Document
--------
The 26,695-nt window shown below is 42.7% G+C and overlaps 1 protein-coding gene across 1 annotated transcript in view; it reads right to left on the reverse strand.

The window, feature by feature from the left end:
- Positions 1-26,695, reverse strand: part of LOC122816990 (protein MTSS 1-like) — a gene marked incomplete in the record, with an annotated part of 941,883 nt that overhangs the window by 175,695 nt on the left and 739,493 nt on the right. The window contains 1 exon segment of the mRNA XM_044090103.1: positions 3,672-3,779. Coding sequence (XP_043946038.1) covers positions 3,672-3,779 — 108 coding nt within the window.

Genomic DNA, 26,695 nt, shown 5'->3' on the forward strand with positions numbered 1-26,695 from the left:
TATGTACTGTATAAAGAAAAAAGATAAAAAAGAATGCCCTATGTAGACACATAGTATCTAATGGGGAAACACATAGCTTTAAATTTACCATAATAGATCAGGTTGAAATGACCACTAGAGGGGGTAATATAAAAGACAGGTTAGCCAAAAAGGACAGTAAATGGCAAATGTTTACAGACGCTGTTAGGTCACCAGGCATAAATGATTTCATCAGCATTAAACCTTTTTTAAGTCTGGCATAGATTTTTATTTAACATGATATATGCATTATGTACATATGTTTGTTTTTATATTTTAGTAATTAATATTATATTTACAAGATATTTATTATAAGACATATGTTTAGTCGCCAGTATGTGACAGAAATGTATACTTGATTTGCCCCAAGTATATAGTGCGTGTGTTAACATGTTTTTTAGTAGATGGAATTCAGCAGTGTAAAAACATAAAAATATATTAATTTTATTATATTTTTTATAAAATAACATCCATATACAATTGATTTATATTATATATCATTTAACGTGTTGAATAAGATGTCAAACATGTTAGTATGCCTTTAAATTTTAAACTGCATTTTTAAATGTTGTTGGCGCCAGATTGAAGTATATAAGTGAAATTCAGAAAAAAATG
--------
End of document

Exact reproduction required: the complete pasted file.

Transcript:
The 26,695-nt window shown below is 42.7% G+C and overlaps 1 protein-coding gene across 1 annotated transcript in view; it reads right to left on the reverse strand.

The window, feature by feature from the left end:
- Positions 1-26,695, reverse strand: part of LOC122816990 (protein MTSS 1-like) — a gene marked incomplete in the record, with an annotated part of 941,883 nt that overhangs the window by 175,695 nt on the left and 739,493 nt on the right. The window contains 1 exon segment of the mRNA XM_044090103.1: positions 3,672-3,779. Coding sequence (XP_043946038.1) covers positions 3,672-3,779 — 108 coding nt within the window.

Genomic DNA, 26,695 nt, shown 5'->3' on the forward strand with positions numbered 1-26,695 from the left:
TATGTACTGTATAAAGAAAAAAGATAAAAAAGAATGCCCTATGTAGACACATAGTATCTAATGGGGAAACACATAGCTTTAAATTTACCATAATAGATCAGGTTGAAATGACCACTAGAGGGGGTAATATAAAAGACAGGTTAGCCAAAAAGGACAGTAAATGGCAAATGTTTACAGACGCTGTTAGGTCACCAGGCATAAATGATTTCATCAGCATTAAACCTTTTTTAAGTCTGGCATAGATTTTTATTTAACATGATATATGCATTATGTACATATGTTTGTTTTTATATTTTAGTAATTAATATTATATTTACAAGATATTTATTATAAGACATATGTTTAGTCGCCAGTATGTGACAGAAATGTATACTTGATTTGCCCCAAGTATATAGTGCGTGTGTTAACATGTTTTTTAGTAGATGGAATTCAGCAGTGTAAAAACATAAAAATATATTAATTTTATTATATTTTTTATAAAATAACATCCATATACAATTGATTTATATTATATATCATTTAACGTGTTGAATAAGATGTCAAACATGTTAGTATGCCTTTAAATTTTAAACTGCATTTTTAAATGTTGTTGGCGCCAGATTGAAGTATATAAGTGAAATTCAGAAAAAAATG